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Condo Living Isn't for Everyone

Prospective homeowners should make themselves aware of all the rules and restrictions.

April 05, 1998|SUE BRANICA | Sue Branica writes from Tustin

One recent article concerned a homeowner association whose management company and board of directors quit over disagreements within the association. Another concerned the rise in home and condo prices in Southern California. Condominiums were mentioned as the housing solution for those making $40,000 to $60,000 annually.

Condominium living is not for everyone. Living in a condominium requires compromise. Rules are established to keep order and respect the privacy of your neighbors, who live very close. This way of life is very difficult for people who are used to the freedoms provided by a detached home. If you feel the rules might be too restrictive, or that the amenities do not meet your needs, do not move in. You will rarely be able to change things to meet your needs through your association.

1. Parking: Always restricted in condominium living. If you like the freedom of owning more than one or two cars, or plan on having additional family members or roommates move in--do not move in. You will not gain more parking spaces.

2. Children: Play areas, if they exist, will be small. Pools rarely have lifeguards. Streets have a steady flow of traffic coming through at all hours. Speeding vehicles are common, because these are private streets, not patrolled by city police.

3. Dogs: If you don't have a yard, don't even think about it. Dogs have to poop, and balconies are not made to accommodate dog waste. You cannot rinse your balcony off into the residence below. Also, associations do not like dogs because of the continual damage they do to the common area landscaping, causing additional expense for everyone.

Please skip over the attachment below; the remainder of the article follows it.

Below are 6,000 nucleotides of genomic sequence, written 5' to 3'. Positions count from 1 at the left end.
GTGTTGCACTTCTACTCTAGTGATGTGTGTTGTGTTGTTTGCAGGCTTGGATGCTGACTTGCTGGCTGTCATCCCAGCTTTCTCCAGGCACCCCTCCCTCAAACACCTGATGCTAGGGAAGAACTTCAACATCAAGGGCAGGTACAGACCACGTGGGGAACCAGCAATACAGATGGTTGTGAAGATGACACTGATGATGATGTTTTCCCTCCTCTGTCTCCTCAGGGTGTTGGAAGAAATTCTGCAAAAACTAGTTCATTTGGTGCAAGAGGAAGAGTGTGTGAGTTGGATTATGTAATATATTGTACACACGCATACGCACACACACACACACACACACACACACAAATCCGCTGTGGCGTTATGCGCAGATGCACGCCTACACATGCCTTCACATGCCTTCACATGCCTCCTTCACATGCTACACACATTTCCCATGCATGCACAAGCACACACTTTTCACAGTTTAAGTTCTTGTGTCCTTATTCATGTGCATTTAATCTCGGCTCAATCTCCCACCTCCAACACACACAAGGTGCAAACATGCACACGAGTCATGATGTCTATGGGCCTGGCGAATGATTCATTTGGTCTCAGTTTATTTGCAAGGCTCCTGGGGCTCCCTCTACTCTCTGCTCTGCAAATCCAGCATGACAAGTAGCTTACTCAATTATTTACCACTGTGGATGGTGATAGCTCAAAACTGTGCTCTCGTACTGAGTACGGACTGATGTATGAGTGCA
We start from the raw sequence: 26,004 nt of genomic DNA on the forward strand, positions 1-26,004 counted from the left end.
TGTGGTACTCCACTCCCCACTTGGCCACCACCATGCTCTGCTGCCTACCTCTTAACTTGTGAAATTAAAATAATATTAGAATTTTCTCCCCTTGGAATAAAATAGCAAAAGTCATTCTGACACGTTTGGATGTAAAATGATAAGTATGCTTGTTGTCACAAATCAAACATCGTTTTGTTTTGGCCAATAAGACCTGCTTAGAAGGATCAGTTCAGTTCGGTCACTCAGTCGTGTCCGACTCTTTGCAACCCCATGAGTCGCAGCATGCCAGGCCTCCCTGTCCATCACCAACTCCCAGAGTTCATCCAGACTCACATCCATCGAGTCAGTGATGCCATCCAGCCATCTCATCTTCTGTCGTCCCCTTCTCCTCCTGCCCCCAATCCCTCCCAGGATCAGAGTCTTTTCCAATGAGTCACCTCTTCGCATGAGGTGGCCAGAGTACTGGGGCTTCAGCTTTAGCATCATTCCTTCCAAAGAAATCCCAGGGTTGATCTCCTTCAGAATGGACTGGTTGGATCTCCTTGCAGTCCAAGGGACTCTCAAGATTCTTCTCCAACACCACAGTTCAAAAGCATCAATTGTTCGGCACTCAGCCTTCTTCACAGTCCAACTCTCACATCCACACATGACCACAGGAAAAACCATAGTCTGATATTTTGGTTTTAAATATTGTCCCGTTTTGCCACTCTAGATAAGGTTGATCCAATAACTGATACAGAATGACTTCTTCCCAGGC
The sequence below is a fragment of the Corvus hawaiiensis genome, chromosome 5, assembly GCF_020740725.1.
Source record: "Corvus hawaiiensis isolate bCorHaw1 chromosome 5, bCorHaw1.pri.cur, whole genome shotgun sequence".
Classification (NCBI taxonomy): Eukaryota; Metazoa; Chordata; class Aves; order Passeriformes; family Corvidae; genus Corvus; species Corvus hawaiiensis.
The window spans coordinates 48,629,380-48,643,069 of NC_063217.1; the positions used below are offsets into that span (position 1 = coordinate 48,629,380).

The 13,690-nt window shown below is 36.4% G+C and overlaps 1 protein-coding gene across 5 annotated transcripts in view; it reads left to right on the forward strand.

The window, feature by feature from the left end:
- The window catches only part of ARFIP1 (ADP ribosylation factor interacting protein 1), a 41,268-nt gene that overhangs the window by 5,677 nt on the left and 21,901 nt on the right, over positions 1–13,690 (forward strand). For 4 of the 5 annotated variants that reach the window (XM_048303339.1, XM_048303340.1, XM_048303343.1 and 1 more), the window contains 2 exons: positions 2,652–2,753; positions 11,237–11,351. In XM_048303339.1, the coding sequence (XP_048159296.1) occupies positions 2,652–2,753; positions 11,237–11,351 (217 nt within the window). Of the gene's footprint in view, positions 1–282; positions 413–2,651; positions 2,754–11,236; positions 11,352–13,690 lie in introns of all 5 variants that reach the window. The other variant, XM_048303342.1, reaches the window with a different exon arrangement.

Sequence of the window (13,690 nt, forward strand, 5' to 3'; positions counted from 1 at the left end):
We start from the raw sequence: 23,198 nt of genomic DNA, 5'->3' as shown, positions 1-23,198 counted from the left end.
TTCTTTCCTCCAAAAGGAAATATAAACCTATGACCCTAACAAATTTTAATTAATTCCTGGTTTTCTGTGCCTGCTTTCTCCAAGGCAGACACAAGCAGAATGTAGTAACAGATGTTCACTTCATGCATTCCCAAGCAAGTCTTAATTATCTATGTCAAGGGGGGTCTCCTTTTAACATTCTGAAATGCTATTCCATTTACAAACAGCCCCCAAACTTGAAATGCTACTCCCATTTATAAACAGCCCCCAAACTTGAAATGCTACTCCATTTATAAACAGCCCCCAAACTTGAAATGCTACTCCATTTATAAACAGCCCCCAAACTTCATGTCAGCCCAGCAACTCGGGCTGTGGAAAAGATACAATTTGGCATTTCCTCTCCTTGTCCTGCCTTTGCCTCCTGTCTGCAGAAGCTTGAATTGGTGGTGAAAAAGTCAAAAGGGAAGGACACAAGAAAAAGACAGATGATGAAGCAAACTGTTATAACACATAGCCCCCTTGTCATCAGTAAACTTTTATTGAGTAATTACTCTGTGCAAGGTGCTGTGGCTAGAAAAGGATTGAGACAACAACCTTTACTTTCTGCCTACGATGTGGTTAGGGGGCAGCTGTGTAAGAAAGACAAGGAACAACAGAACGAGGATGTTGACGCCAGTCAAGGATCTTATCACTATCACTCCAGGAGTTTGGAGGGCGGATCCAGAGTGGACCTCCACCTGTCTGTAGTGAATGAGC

As a former association board member, I can tell you that these three topics are what every meeting was about. The arguments became divisive and frustrating to the board, who could rarely do anything to find a solution for people complaining about these topics. They just have lifestyles that do not fit within the restrictive living of a condominium.

I was accused of using my position on the board to make rules that were in my best interest. The issue? A neighbor decided to set up a business in a fire lane less than 15 feet from my front door. The constant noise of a gas-powered generator and use of my parking space was my complaint. He was able to round up several supporters to support his right to run a business inside the complex. The board prohibited this and was accused of making rules to suit their interests.

When condominiums are the only option for home ownership in the $40,000- to $60,000-price range, we are heading for trouble as a society. Homeowner associations are no replacement for common decency and respect for your fellow neighbors, qualities that are necessary when you are living so close to each other.

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